Working with iron, that has use.’

Though in winter naked she lay
Each year she sparkled anew. 
In spring and summer she danced 
And the landscape awakened anew.

Her seeded flowers appeared,
Shaking their petalled colour.
As Aphrodite turned and swirled 
The hillsides erupted with colour.

With flowers, and with a star,
Aphrodite embroidered the world to life.
So gods, what is it that women desire?  
With beauty to colour their life!

Julia Catton 

Venus, the star of night, can be observed by the naked eye better than any other star, and it is possible to follow almost continuously the course of this star through the heavens. 

The Kavira – the fire spirits, children of Hephaestus.

Near Hefestia is Kavira where the three daughters and three sons of Hephaestus and Kavira (a fire spirit) were worshipped.

An Australian Aboriginal Story of the Fire Spirits

Moatah told her mother the story of her friend, the fire spirit, and how she flew with Nanginya. Nanginya leapt into the night sky when she heard Moatah ...

Ulysses and Philoctetes – and the siege of Troy

Philoctetes, a famous archer, went with Ulysses to wage war against Troy. He wished to receive the blessing of the goddess Hera to help in the siege and made a stop at Lemnos to offer a sacrifice at the temple of the Kavira. Here he was bitten by a snake and Ulysses decided to leave him on the island of Lemnos to recover. Ten years later Ulysses decided they needed his skill and went back to collect him. Philoctetes helped win the battle by shooting Achilles in the ankle.

At the siege of Troy, according to Homer in his book the Iliad, the ships of the Greek expeditionary force lined up on the beach near the ancient town of Troy. This town we think is Hissarlik, an ancient settlement near the coast of the Aegean in the north-west corner of Asia Minor and almost opposite Lemnos. Homer tells us that the armies of Agamemnon and his brother Menelaus encamped in huts beside their ships. With them were other forces whose princes owed allegiance to these more powerful kings, and included Ulysses. The fighting took place on the rolling plains between these huts and the city walls (though maybe not for as long as ten years!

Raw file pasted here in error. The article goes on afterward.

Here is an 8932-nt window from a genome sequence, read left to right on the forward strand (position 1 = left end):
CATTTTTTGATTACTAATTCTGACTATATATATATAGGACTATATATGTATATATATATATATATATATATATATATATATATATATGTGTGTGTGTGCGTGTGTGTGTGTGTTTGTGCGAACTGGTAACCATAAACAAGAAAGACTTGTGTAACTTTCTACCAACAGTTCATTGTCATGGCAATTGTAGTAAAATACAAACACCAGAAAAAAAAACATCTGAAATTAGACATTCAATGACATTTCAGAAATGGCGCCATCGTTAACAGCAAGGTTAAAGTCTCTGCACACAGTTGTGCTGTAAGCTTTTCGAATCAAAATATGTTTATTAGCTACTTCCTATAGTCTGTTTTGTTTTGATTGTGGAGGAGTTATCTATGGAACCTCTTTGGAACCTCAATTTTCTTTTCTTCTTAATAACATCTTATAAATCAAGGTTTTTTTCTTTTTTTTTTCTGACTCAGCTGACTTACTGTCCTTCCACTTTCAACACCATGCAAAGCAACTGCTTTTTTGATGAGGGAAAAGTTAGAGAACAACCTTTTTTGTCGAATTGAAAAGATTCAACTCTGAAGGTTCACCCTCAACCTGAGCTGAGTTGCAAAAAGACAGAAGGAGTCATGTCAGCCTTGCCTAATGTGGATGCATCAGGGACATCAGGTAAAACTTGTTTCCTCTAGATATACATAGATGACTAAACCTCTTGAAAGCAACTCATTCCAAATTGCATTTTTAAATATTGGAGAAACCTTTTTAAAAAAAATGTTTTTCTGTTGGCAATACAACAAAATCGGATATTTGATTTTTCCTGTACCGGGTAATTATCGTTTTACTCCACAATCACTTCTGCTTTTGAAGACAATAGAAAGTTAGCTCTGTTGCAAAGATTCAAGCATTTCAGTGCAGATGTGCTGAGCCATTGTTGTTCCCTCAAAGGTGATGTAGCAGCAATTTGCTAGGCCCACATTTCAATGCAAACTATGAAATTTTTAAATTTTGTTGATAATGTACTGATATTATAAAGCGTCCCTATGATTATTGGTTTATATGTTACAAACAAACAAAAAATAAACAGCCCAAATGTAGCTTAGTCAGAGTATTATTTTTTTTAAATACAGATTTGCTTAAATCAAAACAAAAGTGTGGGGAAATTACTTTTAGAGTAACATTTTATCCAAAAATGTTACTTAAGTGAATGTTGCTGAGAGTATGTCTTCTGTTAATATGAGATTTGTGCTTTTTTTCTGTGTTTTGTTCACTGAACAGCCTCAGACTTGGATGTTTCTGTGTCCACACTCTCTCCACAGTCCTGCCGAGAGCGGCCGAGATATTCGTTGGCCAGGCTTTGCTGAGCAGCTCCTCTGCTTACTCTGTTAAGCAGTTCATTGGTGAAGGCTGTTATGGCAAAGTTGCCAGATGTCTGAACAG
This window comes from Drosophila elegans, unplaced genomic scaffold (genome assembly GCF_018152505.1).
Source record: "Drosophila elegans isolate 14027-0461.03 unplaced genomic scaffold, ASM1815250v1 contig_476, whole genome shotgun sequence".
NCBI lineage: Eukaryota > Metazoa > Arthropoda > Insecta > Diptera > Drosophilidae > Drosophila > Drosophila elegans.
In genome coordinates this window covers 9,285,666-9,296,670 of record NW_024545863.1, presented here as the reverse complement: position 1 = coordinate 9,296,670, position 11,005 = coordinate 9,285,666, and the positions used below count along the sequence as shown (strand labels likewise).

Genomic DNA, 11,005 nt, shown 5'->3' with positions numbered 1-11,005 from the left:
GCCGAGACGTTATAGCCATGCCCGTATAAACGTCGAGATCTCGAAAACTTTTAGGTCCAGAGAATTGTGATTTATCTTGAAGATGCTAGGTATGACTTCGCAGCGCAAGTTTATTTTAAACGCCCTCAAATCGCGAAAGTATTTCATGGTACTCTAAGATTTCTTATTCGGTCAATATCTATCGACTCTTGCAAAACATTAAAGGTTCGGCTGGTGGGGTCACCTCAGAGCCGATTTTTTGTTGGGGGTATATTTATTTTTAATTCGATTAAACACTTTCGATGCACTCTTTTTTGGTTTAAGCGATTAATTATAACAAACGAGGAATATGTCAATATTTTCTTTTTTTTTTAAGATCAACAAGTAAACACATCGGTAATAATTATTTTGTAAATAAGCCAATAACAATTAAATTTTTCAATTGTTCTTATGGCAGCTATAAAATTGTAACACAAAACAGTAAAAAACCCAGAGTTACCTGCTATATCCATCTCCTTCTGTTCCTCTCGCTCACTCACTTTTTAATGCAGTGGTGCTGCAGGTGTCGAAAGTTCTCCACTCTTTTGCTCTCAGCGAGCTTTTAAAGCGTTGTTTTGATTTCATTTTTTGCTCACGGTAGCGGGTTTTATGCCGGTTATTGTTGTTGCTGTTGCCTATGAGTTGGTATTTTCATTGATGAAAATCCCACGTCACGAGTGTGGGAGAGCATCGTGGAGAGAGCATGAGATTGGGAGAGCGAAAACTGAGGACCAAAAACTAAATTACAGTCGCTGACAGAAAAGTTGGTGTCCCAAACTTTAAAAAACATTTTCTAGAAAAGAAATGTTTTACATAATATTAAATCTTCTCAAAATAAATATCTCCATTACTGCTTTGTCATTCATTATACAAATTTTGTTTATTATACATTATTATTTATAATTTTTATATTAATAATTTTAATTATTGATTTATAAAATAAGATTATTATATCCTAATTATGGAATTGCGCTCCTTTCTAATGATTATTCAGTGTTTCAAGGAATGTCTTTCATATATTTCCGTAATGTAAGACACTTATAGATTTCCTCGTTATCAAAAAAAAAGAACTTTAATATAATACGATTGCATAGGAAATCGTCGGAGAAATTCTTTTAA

And Another Two Important Lemnian Goddesses

Artemis – the goddess of Myrina

The island women who lived around Myrina worshipped Artemis, and Aphrodite became jealous and cursed them so that they developed a bad smell. This caused their husbands to sleep with their maids, women from Thrace. In revenge the Lemian women killed their husbands and sons. They lured them up to the top of the outcrop, Petassos, they pushed them over and onto the rocks below.

Athene - the main goddess of the conquering Athenians